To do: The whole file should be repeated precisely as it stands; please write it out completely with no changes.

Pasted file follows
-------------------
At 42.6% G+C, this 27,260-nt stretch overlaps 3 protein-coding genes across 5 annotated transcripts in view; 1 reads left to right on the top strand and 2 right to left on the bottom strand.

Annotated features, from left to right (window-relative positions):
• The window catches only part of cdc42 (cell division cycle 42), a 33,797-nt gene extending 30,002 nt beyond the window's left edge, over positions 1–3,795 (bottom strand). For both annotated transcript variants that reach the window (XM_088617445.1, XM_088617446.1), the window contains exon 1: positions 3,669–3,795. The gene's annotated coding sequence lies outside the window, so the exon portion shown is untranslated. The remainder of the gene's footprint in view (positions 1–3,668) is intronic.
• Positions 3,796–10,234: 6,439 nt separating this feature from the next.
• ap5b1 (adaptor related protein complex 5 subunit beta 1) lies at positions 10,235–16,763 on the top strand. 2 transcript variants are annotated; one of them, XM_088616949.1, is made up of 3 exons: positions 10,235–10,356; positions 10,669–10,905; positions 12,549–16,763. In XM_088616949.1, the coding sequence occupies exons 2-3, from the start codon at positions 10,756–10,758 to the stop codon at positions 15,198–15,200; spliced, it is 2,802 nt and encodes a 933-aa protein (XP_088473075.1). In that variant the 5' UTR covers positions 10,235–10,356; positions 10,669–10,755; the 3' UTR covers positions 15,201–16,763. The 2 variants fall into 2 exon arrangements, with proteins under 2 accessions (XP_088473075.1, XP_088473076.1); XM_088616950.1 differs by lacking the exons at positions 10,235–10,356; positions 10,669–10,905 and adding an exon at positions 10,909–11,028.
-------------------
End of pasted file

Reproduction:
At 42.6% G+C, this 27,260-nt stretch overlaps 3 protein-coding genes across 5 annotated transcripts in view; 1 reads left to right on the top strand and 2 right to left on the bottom strand.

Annotated features, from left to right (window-relative positions):
• The window catches only part of cdc42 (cell division cycle 42), a 33,797-nt gene extending 30,002 nt beyond the window's left edge, over positions 1–3,795 (bottom strand). For both annotated transcript variants that reach the window (XM_088617445.1, XM_088617446.1), the window contains exon 1: positions 3,669–3,795. The gene's annotated coding sequence lies outside the window, so the exon portion shown is untranslated. The remainder of the gene's footprint in view (positions 1–3,668) is intronic.
• Positions 3,796–10,234: 6,439 nt separating this feature from the next.
• ap5b1 (adaptor related protein complex 5 subunit beta 1) lies at positions 10,235–16,763 on the top strand. 2 transcript variants are annotated; one of them, XM_088616949.1, is made up of 3 exons: positions 10,235–10,356; positions 10,669–10,905; positions 12,549–16,763. In XM_088616949.1, the coding sequence occupies exons 2-3, from the start codon at positions 10,756–10,758 to the stop codon at positions 15,198–15,200; spliced, it is 2,802 nt and encodes a 933-aa protein (XP_088473075.1). In that variant the 5' UTR covers positions 10,235–10,356; positions 10,669–10,755; the 3' UTR covers positions 15,201–16,763. The 2 variants fall into 2 exon arrangements, with proteins under 2 accessions (XP_088473075.1, XP_088473076.1); XM_088616950.1 differs by lacking the exons at positions 10,235–10,356; positions 10,669–10,905 and adding an exon at positions 10,909–11,028.